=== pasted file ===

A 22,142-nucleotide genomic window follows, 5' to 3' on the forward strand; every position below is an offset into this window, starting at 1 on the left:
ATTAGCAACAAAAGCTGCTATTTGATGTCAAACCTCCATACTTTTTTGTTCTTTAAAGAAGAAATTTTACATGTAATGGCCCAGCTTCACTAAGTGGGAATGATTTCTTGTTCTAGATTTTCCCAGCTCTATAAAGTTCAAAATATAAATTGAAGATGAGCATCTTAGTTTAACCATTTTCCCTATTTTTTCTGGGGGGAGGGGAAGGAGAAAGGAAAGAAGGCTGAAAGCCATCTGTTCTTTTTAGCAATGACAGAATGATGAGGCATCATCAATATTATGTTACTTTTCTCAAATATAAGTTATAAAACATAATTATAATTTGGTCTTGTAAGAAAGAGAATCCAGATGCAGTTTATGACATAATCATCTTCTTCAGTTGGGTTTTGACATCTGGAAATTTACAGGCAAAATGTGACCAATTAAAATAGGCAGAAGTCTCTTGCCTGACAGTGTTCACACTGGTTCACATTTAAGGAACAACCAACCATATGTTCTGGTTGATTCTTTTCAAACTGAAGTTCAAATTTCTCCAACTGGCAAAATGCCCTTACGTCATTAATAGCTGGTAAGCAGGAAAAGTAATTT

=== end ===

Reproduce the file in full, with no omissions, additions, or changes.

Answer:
A 22,142-nucleotide genomic window follows, 5' to 3' on the forward strand; every position below is an offset into this window, starting at 1 on the left:
ATTAGCAACAAAAGCTGCTATTTGATGTCAAACCTCCATACTTTTTTGTTCTTTAAAGAAGAAATTTTACATGTAATGGCCCAGCTTCACTAAGTGGGAATGATTTCTTGTTCTAGATTTTCCCAGCTCTATAAAGTTCAAAATATAAATTGAAGATGAGCATCTTAGTTTAACCATTTTCCCTATTTTTTCTGGGGGGAGGGGAAGGAGAAAGGAAAGAAGGCTGAAAGCCATCTGTTCTTTTTAGCAATGACAGAATGATGAGGCATCATCAATATTATGTTACTTTTCTCAAATATAAGTTATAAAACATAATTATAATTTGGTCTTGTAAGAAAGAGAATCCAGATGCAGTTTATGACATAATCATCTTCTTCAGTTGGGTTTTGACATCTGGAAATTTACAGGCAAAATGTGACCAATTAAAATAGGCAGAAGTCTCTTGCCTGACAGTGTTCACACTGGTTCACATTTAAGGAACAACCAACCATATGTTCTGGTTGATTCTTTTCAAACTGAAGTTCAAATTTCTCCAACTGGCAAAATGCCCTTACGTCATTAATAGCTGGTAAGCAGGAAAAGTAATTT